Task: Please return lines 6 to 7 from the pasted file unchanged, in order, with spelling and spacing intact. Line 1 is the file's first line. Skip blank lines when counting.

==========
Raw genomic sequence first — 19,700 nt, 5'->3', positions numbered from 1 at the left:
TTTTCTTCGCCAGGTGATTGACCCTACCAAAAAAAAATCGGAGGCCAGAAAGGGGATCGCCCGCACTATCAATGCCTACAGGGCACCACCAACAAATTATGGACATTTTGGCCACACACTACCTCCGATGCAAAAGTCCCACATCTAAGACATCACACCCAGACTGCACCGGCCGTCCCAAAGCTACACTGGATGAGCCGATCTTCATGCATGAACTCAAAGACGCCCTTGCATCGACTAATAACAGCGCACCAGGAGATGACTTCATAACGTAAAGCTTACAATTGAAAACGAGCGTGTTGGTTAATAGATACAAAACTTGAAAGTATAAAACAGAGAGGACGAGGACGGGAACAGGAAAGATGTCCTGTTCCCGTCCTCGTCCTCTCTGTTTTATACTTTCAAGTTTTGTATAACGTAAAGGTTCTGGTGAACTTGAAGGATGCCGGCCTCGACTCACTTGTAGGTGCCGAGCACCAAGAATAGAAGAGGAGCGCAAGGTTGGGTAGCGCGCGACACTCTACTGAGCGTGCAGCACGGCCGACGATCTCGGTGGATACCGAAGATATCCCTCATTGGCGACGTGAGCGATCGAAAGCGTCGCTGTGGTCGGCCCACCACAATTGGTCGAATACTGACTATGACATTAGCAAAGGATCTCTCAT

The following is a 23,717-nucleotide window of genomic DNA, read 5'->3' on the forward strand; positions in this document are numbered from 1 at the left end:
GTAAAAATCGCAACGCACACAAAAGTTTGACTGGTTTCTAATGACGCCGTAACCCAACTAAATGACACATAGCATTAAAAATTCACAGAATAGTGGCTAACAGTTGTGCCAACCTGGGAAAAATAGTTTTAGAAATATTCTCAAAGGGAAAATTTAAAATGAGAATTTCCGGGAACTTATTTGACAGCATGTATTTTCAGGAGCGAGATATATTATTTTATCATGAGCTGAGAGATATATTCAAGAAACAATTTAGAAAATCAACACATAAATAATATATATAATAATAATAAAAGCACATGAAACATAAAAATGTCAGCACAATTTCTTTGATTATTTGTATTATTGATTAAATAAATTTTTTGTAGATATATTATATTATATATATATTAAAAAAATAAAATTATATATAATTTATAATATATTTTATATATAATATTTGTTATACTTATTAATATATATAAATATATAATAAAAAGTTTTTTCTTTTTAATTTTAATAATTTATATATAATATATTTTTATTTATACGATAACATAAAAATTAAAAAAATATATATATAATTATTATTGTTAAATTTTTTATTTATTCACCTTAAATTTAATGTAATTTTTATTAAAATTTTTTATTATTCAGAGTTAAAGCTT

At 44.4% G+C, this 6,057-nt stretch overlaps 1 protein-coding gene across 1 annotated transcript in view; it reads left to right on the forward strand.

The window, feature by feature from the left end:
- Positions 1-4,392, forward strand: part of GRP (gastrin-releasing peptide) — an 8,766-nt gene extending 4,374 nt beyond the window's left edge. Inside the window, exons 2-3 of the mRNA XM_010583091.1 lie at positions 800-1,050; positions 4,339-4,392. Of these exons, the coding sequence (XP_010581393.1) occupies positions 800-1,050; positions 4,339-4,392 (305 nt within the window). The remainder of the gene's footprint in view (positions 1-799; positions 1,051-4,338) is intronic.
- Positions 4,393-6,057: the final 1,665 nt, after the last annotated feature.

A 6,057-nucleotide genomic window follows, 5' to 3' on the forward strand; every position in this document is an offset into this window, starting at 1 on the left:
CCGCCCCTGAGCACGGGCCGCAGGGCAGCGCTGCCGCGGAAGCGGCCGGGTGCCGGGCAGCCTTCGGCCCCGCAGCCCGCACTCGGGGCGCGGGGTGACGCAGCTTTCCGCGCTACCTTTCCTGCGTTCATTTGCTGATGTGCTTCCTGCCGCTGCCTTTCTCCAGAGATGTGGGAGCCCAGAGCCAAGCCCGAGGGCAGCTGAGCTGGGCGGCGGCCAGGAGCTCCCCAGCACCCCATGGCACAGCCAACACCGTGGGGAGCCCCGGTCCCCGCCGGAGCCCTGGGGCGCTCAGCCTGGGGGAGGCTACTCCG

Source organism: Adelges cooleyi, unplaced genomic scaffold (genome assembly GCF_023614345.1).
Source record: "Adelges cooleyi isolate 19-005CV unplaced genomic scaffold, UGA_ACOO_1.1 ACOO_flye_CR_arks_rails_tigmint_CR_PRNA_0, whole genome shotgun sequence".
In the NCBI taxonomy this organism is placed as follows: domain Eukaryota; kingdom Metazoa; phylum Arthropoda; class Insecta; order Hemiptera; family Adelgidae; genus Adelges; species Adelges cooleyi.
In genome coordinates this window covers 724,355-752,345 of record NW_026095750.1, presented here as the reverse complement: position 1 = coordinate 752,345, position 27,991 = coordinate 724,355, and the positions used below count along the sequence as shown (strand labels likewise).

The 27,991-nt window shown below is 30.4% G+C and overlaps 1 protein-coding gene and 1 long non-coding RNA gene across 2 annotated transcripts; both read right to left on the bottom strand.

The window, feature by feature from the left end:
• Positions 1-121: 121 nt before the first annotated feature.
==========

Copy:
The window, feature by feature from the left end:
- Positions 1-4,392, forward strand: part of GRP (gastrin-releasing peptide) — an 8,766-nt gene extending 4,374 nt beyond the window's left edge. Inside the window, exons 2-3 of the mRNA XM_010583091.1 lie at positions 800-1,050; positions 4,339-4,392. Of these exons, the coding sequence (XP_010581393.1) occupies positions 800-1,050; positions 4,339-4,392 (305 nt within the window). The remainder of the gene's footprint in view (positions 1-799; positions 1,051-4,338) is intronic.